Dallas has shown they can compete with Miami in this series. We can sit here and pick apart the Mavs’ woeful team offense beyond Dirk, and lament the fact that Wade and James got into the paint for easy opportunities seemingly at will, especially in the first half. But the bottom line is, it was a one-possession game in the final seconds, and the Mavs had the ball in the hands of their best player with a chance to tie or win the game at the buzzer.

I think if you told either team beforehand that’s how things would play out for them, they’d like their chances. The Mavericks have to like theirs as the series continues, but only if they can find a way to turn things around, and put the Heat on the wrong end of those early-game deficits.

Report: Cavaliers nearly traded Richard Jefferson last year when he revealed championship rings on Snapchat

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Richard Jefferson announced his retirement after the Cavaliers won the 2016 championship, changed his mind, re-signed with Cleveland then played another season there. He played big playoff minutes for the Cavs both years.

But they traded him to the Hawks (who waived him, allowing him to sign with the Nuggets) in a rather abrupt end to his Cleveland tenure.

His exit could have been far more strained.

Dave McMenamin of ESPN:

Then he was nearly traded the summer after the championship because he revealed what the Cavs’ rings looked like on his Snapchat account before the team was ready to release them to the public. Then-GM David Griffin was so ticked that he was ready to ship him out of town, sources told ESPN, before eventually calming down and accepting Jefferson’s apology.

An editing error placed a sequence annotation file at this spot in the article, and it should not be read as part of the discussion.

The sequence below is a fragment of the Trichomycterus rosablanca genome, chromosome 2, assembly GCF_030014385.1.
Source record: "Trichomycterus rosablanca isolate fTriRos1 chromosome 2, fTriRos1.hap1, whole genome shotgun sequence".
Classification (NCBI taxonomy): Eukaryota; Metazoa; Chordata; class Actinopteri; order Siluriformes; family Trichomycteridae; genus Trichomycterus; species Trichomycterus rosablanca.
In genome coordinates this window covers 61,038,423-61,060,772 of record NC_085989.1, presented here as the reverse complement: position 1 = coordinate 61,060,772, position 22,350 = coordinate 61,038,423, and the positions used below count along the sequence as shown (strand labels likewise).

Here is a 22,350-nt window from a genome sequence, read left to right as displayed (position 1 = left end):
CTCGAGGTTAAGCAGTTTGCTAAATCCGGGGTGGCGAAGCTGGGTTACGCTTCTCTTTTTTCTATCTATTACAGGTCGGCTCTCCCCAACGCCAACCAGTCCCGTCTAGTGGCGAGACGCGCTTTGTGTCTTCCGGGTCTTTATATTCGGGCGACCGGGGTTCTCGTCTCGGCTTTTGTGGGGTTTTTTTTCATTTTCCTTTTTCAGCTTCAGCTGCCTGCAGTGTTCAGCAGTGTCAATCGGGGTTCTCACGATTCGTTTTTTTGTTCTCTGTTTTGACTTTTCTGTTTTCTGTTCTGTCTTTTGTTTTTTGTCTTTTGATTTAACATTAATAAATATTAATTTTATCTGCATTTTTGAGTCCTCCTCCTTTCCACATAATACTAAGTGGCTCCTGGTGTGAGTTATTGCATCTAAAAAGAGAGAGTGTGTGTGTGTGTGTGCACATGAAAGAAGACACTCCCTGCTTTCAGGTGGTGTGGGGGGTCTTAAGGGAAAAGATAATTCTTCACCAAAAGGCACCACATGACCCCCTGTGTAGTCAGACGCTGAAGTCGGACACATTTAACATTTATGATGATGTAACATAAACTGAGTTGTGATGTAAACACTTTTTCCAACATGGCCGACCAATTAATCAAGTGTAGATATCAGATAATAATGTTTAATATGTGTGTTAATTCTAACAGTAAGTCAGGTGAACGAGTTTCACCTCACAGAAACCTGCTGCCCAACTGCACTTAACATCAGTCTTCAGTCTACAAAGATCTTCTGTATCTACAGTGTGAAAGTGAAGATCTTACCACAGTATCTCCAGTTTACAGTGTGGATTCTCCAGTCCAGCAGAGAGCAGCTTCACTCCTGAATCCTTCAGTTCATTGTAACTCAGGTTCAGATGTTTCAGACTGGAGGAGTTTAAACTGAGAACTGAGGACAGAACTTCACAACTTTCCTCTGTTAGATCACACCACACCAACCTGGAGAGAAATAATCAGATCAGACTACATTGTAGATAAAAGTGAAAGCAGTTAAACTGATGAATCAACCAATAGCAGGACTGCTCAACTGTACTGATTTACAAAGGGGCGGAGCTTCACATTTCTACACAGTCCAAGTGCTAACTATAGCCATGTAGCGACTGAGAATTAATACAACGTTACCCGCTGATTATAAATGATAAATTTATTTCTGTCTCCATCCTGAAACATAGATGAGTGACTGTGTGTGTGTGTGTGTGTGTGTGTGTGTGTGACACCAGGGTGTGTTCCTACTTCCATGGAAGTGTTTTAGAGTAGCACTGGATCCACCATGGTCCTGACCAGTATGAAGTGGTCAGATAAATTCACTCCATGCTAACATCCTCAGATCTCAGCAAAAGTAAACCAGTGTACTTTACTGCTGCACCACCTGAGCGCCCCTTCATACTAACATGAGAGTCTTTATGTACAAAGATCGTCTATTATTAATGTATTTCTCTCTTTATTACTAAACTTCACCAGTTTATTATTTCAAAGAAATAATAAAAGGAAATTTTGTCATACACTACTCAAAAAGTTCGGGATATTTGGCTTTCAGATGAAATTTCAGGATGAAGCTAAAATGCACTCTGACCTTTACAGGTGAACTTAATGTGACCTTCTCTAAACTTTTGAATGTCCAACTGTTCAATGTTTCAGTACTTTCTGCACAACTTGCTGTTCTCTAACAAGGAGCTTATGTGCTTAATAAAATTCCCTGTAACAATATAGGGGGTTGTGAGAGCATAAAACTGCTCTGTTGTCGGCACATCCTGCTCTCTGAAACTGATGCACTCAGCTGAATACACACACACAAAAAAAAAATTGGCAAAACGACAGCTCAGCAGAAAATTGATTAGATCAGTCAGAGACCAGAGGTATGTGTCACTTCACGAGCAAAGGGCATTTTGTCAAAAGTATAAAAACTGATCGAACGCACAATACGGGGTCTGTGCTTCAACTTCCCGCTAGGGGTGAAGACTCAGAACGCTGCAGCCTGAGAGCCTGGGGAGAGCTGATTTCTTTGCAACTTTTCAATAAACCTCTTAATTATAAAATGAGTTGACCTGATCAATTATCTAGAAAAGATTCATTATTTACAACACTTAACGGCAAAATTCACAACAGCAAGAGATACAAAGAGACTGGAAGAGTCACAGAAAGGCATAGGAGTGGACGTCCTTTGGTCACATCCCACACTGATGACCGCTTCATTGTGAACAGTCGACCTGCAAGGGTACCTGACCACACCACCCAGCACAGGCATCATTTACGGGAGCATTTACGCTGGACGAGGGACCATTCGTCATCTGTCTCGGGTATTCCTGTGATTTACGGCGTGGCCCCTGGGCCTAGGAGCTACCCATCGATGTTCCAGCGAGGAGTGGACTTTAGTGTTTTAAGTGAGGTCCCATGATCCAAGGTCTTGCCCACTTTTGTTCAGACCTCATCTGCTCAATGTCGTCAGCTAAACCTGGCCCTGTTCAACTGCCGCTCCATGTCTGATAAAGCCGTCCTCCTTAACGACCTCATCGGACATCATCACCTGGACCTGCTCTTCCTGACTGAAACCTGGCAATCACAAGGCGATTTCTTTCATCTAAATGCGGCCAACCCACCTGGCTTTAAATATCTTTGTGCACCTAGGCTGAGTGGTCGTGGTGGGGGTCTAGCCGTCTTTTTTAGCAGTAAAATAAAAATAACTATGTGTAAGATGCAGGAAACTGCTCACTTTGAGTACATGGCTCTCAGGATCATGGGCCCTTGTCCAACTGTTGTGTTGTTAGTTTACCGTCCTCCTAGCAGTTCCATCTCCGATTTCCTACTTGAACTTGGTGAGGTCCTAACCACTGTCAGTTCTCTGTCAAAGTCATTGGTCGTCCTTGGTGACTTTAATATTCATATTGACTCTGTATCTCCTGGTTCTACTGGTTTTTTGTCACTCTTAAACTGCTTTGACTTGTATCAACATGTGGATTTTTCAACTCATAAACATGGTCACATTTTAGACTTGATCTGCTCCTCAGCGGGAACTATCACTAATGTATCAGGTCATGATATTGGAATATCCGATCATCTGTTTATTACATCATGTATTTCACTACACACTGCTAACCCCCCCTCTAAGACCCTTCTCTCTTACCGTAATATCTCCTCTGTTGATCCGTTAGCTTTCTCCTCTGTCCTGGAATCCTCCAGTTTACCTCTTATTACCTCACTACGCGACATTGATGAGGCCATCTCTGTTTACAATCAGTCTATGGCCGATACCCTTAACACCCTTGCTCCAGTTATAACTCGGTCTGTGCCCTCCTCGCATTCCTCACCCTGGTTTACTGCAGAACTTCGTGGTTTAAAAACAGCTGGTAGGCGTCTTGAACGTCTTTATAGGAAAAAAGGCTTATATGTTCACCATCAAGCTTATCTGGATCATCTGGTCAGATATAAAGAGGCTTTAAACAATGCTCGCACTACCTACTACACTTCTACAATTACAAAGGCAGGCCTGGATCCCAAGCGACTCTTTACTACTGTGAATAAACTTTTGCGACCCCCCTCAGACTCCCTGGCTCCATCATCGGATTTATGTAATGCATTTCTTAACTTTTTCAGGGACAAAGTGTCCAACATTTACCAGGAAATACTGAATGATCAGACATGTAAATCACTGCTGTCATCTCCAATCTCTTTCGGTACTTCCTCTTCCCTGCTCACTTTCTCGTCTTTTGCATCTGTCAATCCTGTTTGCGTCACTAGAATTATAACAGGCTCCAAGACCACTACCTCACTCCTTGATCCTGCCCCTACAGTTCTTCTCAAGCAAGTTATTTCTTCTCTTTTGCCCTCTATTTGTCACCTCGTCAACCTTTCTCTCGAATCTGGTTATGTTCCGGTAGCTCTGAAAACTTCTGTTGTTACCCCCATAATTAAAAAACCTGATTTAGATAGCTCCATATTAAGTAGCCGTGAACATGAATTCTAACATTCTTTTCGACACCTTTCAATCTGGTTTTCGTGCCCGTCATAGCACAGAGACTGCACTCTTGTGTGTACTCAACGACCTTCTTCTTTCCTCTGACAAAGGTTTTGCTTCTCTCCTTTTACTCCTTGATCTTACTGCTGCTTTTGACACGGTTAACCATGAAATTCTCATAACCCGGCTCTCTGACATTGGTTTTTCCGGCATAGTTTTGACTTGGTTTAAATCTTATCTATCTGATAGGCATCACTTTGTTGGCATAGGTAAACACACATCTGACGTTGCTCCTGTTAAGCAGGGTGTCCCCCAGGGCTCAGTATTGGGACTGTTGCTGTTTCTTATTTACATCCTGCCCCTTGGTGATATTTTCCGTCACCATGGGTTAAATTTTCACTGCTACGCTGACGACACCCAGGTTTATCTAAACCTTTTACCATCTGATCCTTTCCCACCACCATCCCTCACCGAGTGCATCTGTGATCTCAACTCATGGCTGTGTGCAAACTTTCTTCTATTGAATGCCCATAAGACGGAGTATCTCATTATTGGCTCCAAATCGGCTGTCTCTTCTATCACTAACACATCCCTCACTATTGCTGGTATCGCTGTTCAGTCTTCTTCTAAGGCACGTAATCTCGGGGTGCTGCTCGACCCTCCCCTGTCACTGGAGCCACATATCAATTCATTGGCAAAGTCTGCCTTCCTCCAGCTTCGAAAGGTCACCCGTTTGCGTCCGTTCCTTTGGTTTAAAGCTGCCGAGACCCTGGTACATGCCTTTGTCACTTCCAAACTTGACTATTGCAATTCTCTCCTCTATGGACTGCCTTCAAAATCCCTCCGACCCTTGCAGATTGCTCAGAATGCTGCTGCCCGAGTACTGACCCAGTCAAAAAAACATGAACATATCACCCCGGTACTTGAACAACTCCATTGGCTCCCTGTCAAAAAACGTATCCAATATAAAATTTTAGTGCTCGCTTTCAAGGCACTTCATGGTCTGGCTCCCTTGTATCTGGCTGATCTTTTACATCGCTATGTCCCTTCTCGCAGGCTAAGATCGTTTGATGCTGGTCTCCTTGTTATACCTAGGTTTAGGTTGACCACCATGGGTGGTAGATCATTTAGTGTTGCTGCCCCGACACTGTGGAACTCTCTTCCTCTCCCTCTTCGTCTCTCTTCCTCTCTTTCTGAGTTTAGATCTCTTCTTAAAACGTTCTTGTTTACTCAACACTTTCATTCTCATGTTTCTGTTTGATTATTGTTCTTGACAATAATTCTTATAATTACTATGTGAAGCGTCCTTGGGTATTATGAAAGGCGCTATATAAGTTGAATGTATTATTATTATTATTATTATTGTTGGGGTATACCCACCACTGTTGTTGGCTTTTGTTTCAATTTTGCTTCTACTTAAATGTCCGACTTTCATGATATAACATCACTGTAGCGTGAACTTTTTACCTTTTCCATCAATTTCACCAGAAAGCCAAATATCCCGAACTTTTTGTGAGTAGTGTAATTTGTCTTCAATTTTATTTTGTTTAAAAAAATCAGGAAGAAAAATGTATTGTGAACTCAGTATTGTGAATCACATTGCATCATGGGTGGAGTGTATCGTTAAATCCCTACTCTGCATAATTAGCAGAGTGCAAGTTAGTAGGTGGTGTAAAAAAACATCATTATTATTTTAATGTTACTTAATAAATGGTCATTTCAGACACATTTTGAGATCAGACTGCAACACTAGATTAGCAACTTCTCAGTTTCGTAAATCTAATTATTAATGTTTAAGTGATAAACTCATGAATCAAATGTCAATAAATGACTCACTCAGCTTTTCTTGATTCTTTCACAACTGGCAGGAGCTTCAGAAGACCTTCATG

Talk about some petty nonsense. And Griffin was known for soothing tension!

Thankfully for Jefferson – at least if he wanted to stay in Cleveland – he revealed the ring design in September. As a newly signed player, he couldn’t be traded until Dec. 15. That gave Griffin time to cool down.

Carmelo Anthony: Phil Jackson was willing “to trade me for a bag of chips”

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Carmelo Anthony wanted to be traded to the Houston Rockets. Badly. (Whether that was good for Houston is a different discussion.) His time in New York was over by mutual consent, but now was time to move on, however, thanks to a no-trade clause Phil Jackson gave him, Anthony had leverage. And he wanted to be a Rocket with James Harden and Chris Paul.

It looked at one point like a deal would get done between New York and Houston, then it fell apart. So what happened?

Phil Jackson was booted, that’s what happened, Anthony told Marc Stein the New York Times.

The delay to find a workable trade, in Anthony’s view, stemmed from the fact that Jackson was willing “to trade me for a bag of chips,” while Scott Perry, who became the Knicks’ new general manager after Jackson’s departure, took a harder line in trade talks with Houston and Cleveland that eventually fizzled.

“They went from asking for peanuts to asking for steak,” Anthony said with a laugh.

‘Melo can laugh, he landed in a good spot with Oklahoma City. He’s on a potential contender.

As for his feelings on Jackson and leaving the organization? Still some hard feelings there.